We are not, therefore, most emphatically not opposing the immediate construction of the Morganza, but we are opposing the present bill in its present form. It has been suggested from time to time that no valid or honest reason could be advanced against the support of the bill. In this very brief statement I should like to try to suggest clearly the reason that appeals to us in Arkansas for opposing the bill in its present form and then leave it to the committee to determine whether that reason is valid or honest.
The reason is simply this: It has been practically conceded that the chance of ever building the complete Eudora floodway is nil. As has been shown by uncontrovertible and unanswerable testimony, there is
not a chance under present conditions of ever building the Eudora floodway. Yet we in the north extension are by law tied to the Eudora floodway. Therefore, unless we in the northern extension can also be divorced, just as the Morganza is being divorced, the passage of the present bill under the record shown in this hearing means our economic death in the north extension, just as it would mean economic death in the Morganza unless they can go forward.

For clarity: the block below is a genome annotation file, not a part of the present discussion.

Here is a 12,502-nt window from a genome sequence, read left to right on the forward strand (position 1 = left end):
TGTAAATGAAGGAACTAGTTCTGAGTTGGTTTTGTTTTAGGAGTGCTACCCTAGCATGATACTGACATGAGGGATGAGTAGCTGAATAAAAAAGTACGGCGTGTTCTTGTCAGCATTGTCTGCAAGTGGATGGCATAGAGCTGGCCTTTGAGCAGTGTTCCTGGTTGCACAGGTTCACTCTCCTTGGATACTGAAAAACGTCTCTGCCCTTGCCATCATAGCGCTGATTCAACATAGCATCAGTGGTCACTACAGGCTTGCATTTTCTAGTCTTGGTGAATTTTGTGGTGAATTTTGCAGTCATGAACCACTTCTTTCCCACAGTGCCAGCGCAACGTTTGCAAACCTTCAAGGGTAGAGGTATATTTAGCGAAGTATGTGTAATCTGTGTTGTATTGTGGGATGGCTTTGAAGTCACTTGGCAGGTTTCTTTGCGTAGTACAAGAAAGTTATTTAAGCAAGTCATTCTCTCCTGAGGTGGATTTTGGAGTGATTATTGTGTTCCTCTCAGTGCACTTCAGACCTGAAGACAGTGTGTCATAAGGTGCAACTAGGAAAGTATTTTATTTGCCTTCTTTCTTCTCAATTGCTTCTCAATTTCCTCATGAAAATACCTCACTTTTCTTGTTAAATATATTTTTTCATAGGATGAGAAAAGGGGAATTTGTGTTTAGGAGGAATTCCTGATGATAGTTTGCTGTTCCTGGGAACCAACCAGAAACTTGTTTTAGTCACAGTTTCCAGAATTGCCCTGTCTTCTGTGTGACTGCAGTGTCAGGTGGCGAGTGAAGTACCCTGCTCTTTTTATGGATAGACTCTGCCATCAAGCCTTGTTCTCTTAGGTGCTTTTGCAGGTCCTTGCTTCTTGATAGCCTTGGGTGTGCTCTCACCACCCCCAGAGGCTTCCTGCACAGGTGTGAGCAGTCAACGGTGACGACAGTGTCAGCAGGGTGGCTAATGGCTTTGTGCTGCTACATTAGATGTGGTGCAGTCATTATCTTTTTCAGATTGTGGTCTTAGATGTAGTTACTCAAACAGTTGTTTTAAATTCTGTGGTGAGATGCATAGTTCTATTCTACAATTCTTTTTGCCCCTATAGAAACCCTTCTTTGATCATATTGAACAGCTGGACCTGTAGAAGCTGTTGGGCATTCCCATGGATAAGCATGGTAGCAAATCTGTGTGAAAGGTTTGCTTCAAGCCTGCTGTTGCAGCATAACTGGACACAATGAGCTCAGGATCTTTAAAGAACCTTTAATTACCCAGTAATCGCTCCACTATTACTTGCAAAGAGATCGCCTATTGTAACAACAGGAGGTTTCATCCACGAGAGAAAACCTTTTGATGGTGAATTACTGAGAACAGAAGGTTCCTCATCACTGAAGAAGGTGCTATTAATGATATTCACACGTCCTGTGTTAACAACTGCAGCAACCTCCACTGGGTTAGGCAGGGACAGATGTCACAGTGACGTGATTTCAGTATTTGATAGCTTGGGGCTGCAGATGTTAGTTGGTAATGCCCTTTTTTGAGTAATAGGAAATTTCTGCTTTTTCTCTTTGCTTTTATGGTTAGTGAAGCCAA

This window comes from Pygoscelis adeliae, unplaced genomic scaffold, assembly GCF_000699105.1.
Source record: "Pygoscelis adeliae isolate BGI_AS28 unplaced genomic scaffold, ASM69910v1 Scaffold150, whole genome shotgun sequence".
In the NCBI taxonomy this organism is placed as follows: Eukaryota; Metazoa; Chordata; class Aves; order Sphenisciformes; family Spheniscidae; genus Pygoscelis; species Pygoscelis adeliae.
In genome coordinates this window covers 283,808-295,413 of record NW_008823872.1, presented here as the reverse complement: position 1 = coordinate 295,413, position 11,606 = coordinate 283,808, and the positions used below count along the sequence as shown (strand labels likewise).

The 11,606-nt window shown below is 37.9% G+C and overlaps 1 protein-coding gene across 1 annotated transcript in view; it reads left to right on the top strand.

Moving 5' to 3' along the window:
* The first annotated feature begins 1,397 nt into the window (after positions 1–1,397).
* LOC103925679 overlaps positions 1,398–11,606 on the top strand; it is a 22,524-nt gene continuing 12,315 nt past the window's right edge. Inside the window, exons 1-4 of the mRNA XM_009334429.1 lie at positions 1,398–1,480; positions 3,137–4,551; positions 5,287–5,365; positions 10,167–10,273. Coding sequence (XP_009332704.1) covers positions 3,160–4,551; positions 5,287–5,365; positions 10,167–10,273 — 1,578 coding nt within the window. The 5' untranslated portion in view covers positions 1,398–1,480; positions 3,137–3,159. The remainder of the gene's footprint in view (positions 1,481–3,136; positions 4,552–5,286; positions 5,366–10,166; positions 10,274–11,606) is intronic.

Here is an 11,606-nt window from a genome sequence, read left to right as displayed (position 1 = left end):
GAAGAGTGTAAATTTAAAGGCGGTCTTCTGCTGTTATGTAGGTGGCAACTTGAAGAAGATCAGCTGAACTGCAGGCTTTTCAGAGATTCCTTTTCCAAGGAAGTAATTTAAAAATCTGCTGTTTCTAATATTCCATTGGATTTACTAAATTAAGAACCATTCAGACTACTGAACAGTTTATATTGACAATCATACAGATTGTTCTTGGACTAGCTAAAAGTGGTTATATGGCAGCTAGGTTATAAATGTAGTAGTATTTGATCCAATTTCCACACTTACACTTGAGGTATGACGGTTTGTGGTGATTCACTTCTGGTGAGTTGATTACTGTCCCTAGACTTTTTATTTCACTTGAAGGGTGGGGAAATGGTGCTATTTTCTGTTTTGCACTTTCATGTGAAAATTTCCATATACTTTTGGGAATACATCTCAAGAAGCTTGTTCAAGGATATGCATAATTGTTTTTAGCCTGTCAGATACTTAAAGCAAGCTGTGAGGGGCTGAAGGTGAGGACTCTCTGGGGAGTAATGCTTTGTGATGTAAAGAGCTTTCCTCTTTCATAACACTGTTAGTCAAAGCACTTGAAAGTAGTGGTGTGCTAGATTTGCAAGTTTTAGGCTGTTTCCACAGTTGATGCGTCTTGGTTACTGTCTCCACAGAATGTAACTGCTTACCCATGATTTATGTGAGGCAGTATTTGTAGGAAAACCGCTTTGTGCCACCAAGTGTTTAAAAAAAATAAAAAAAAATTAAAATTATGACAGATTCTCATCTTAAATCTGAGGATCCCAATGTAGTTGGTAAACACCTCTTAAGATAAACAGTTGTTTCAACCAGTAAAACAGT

Therefore our plea is and our position is that if the Morganza be divorced, then by the same token and for the same reasons and with the same logic let our northern extension of the Eudora also be divorced in order that the two may be contemporaneously constructed. The same reasons-engineering reasons--that exist, whatever they may be, for the original plan in the original Overton bill for the northern extension still exist. Until the Engineers are willing to change those reasons by raising the fuse-plug levee to the 1928 grade and section, we are assured by them, and we accept their assurance, that we are in constant menace and that we are constantly subject to the menace of those terrific floods. That fact in our area has utterly destroyed our market values.
We have heard from representatives of the War Department, from a representative of the Mississippi River Commission, and from the Chief of Engineers of Louisiana. They have no reasons to offer why the northern extension should not be constructed; therefore, we are urging that it be left at least to the discretion of the Army Engineers to construct that now and not tie us with the Gordian death knot of the law to a Eudora floodway which everybody admits is now impossible.